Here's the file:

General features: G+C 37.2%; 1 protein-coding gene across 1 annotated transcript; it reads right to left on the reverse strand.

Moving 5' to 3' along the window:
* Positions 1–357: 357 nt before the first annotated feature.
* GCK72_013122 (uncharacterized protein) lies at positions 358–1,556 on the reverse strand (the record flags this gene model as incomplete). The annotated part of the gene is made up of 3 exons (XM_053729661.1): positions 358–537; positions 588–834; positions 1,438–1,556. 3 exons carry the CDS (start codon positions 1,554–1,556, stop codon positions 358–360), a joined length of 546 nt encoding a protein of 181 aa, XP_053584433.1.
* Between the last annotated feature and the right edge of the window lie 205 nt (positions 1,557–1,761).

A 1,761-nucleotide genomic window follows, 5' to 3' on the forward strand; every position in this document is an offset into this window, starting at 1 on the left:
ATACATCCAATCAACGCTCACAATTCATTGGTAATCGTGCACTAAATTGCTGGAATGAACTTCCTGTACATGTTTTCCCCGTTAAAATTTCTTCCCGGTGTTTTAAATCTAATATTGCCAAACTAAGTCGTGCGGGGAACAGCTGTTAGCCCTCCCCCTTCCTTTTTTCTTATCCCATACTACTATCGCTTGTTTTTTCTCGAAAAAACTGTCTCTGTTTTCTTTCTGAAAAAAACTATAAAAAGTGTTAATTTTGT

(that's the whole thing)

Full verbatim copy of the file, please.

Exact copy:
General features: G+C 37.2%; 1 protein-coding gene across 1 annotated transcript; it reads right to left on the reverse strand.

Moving 5' to 3' along the window:
* Positions 1–357: 357 nt before the first annotated feature.
* GCK72_013122 (uncharacterized protein) lies at positions 358–1,556 on the reverse strand (the record flags this gene model as incomplete). The annotated part of the gene is made up of 3 exons (XM_053729661.1): positions 358–537; positions 588–834; positions 1,438–1,556. 3 exons carry the CDS (start codon positions 1,554–1,556, stop codon positions 358–360), a joined length of 546 nt encoding a protein of 181 aa, XP_053584433.1.
* Between the last annotated feature and the right edge of the window lie 205 nt (positions 1,557–1,761).

A 1,761-nucleotide genomic window follows, 5' to 3' on the forward strand; every position in this document is an offset into this window, starting at 1 on the left:
ATACATCCAATCAACGCTCACAATTCATTGGTAATCGTGCACTAAATTGCTGGAATGAACTTCCTGTACATGTTTTCCCCGTTAAAATTTCTTCCCGGTGTTTTAAATCTAATATTGCCAAACTAAGTCGTGCGGGGAACAGCTGTTAGCCCTCCCCCTTCCTTTTTTCTTATCCCATACTACTATCGCTTGTTTTTTCTCGAAAAAACTGTCTCTGTTTTCTTTCTGAAAAAAACTATAAAAAGTGTTAATTTTGT